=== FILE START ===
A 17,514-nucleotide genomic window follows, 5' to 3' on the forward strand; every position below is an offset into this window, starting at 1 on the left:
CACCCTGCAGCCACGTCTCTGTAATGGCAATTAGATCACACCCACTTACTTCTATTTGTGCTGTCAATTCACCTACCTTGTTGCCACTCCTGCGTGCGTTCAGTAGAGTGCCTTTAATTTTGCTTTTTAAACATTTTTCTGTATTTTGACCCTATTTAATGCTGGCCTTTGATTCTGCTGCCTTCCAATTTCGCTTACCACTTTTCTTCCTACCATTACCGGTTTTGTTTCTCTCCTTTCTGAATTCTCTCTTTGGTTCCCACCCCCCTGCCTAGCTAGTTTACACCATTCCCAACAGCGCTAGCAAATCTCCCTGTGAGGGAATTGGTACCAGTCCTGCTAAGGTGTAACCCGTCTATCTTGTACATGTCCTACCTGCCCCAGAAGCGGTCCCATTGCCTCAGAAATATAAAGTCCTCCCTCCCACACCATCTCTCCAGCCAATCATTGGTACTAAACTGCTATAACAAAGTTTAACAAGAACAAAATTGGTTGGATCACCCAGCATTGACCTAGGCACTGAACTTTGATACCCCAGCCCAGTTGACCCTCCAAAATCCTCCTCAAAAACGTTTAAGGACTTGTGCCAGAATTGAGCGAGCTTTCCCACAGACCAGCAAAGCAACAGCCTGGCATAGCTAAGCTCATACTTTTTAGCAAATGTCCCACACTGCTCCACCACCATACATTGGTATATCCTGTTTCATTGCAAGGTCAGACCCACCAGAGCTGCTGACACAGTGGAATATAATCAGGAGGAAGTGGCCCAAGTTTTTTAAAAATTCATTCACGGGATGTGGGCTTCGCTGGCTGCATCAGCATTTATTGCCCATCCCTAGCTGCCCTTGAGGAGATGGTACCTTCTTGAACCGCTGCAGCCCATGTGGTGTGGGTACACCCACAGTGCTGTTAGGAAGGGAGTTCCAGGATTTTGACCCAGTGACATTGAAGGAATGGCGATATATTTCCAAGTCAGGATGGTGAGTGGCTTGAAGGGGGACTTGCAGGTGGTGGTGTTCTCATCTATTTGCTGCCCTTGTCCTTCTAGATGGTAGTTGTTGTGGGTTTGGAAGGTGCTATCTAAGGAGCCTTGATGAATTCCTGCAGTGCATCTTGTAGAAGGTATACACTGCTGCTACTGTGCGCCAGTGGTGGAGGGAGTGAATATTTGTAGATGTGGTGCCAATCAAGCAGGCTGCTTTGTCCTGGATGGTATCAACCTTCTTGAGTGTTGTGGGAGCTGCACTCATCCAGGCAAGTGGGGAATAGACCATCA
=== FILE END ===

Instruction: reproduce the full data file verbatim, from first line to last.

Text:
A 17,514-nucleotide genomic window follows, 5' to 3' on the forward strand; every position below is an offset into this window, starting at 1 on the left:
CACCCTGCAGCCACGTCTCTGTAATGGCAATTAGATCACACCCACTTACTTCTATTTGTGCTGTCAATTCACCTACCTTGTTGCCACTCCTGCGTGCGTTCAGTAGAGTGCCTTTAATTTTGCTTTTTAAACATTTTTCTGTATTTTGACCCTATTTAATGCTGGCCTTTGATTCTGCTGCCTTCCAATTTCGCTTACCACTTTTCTTCCTACCATTACCGGTTTTGTTTCTCTCCTTTCTGAATTCTCTCTTTGGTTCCCACCCCCCTGCCTAGCTAGTTTACACCATTCCCAACAGCGCTAGCAAATCTCCCTGTGAGGGAATTGGTACCAGTCCTGCTAAGGTGTAACCCGTCTATCTTGTACATGTCCTACCTGCCCCAGAAGCGGTCCCATTGCCTCAGAAATATAAAGTCCTCCCTCCCACACCATCTCTCCAGCCAATCATTGGTACTAAACTGCTATAACAAAGTTTAACAAGAACAAAATTGGTTGGATCACCCAGCATTGACCTAGGCACTGAACTTTGATACCCCAGCCCAGTTGACCCTCCAAAATCCTCCTCAAAAACGTTTAAGGACTTGTGCCAGAATTGAGCGAGCTTTCCCACAGACCAGCAAAGCAACAGCCTGGCATAGCTAAGCTCATACTTTTTAGCAAATGTCCCACACTGCTCCACCACCATACATTGGTATATCCTGTTTCATTGCAAGGTCAGACCCACCAGAGCTGCTGACACAGTGGAATATAATCAGGAGGAAGTGGCCCAAGTTTTTTAAAAATTCATTCACGGGATGTGGGCTTCGCTGGCTGCATCAGCATTTATTGCCCATCCCTAGCTGCCCTTGAGGAGATGGTACCTTCTTGAACCGCTGCAGCCCATGTGGTGTGGGTACACCCACAGTGCTGTTAGGAAGGGAGTTCCAGGATTTTGACCCAGTGACATTGAAGGAATGGCGATATATTTCCAAGTCAGGATGGTGAGTGGCTTGAAGGGGGACTTGCAGGTGGTGGTGTTCTCATCTATTTGCTGCCCTTGTCCTTCTAGATGGTAGTTGTTGTGGGTTTGGAAGGTGCTATCTAAGGAGCCTTGATGAATTCCTGCAGTGCATCTTGTAGAAGGTATACACTGCTGCTACTGTGCGCCAGTGGTGGAGGGAGTGAATATTTGTAGATGTGGTGCCAATCAAGCAGGCTGCTTTGTCCTGGATGGTATCAACCTTCTTGAGTGTTGTGGGAGCTGCACTCATCCAGGCAAGTGGGGAATAGACCATCA